(This is a post for Slice of Life, a regular writing activity hosted by Two Writing Teachers. We write about the small moments. You are invited. Come write with us.)
“This is for you,” she said, finishing up the last bit of art on the page. I had been wondering what she was doing. As the rest of the class had moved on to another activity, she had been hard at work. “Because this is what you always tell us.”
And with that, this sixth grader handed me this beautiful hand-drawn sign, which I immediately put up in the classroom. Sometimes, it’s nice to hear that the message is getting through. Always, it’s humbling to receive a gift of your words coming right back, amplified through the art of a student.
(This is a post for Slice of Life, a regular writing activity on Tuesdays through the year. Hosted by Two Writing Teachers, we look for the small things in life to write about. You write, too.)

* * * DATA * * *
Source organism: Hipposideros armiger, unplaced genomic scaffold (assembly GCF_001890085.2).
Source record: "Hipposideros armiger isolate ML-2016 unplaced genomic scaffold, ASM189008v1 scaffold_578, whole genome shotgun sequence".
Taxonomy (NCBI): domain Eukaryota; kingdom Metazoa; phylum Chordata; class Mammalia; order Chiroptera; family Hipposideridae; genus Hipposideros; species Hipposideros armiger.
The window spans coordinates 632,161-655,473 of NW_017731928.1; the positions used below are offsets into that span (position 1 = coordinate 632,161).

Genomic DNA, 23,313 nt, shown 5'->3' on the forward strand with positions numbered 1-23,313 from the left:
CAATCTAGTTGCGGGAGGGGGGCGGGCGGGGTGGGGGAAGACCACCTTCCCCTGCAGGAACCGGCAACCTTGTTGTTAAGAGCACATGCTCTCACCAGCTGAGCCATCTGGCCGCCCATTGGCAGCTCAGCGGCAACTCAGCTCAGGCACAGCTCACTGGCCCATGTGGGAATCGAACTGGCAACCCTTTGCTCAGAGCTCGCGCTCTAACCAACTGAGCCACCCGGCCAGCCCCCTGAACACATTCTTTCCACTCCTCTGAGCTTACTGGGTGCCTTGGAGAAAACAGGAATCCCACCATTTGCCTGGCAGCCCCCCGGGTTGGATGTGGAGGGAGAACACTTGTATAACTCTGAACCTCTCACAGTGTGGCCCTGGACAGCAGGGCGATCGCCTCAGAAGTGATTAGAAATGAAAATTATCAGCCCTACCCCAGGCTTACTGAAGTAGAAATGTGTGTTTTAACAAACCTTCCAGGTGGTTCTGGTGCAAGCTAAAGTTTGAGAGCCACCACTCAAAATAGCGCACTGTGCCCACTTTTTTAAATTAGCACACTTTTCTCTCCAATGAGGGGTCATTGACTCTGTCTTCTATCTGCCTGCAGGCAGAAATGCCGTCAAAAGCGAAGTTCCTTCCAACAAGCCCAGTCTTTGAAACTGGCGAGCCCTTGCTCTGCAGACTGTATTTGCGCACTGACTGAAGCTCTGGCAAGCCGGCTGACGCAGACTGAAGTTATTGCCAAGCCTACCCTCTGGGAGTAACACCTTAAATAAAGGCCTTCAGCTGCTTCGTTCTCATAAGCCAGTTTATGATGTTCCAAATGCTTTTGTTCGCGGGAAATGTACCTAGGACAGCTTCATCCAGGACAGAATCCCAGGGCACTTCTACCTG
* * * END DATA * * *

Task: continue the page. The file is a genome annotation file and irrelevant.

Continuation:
I can’t help but think of Slice of Life when I read Amy Krouse Rosenthal. In fact, someone in Slice of Life may have recommended her first book – Encyclopedia of an Ordinary Life— and if that was you (was it you?), thank you, you. I love that book, and have read it more than a few times (which is not something I often do with books. I am a one-and-done kind of reader, unless something resonates, and then I am loathe to lose that book or lend it out to anyone).